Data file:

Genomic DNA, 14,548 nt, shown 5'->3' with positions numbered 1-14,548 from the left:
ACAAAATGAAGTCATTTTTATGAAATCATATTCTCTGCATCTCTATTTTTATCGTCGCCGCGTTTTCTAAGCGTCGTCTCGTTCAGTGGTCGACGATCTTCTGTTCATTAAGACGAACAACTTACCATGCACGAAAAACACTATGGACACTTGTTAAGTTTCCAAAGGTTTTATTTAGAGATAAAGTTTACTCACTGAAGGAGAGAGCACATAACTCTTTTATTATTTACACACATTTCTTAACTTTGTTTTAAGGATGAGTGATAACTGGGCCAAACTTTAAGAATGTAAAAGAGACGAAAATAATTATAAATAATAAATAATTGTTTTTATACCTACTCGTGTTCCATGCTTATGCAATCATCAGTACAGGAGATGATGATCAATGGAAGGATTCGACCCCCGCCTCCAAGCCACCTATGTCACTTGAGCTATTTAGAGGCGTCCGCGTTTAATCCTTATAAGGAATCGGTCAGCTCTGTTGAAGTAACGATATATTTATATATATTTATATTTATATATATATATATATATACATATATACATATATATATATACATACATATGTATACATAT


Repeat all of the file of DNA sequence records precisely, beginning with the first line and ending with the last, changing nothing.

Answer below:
Genomic DNA, 14,548 nt, shown 5'->3' with positions numbered 1-14,548 from the left:
ACAAAATGAAGTCATTTTTATGAAATCATATTCTCTGCATCTCTATTTTTATCGTCGCCGCGTTTTCTAAGCGTCGTCTCGTTCAGTGGTCGACGATCTTCTGTTCATTAAGACGAACAACTTACCATGCACGAAAAACACTATGGACACTTGTTAAGTTTCCAAAGGTTTTATTTAGAGATAAAGTTTACTCACTGAAGGAGAGAGCACATAACTCTTTTATTATTTACACACATTTCTTAACTTTGTTTTAAGGATGAGTGATAACTGGGCCAAACTTTAAGAATGTAAAAGAGACGAAAATAATTATAAATAATAAATAATTGTTTTTATACCTACTCGTGTTCCATGCTTATGCAATCATCAGTACAGGAGATGATGATCAATGGAAGGATTCGACCCCCGCCTCCAAGCCACCTATGTCACTTGAGCTATTTAGAGGCGTCCGCGTTTAATCCTTATAAGGAATCGGTCAGCTCTGTTGAAGTAACGATATATTTATATATATTTATATTTATATATATATATATATATACATATATACATATATATATATACATACATATGTATACATAT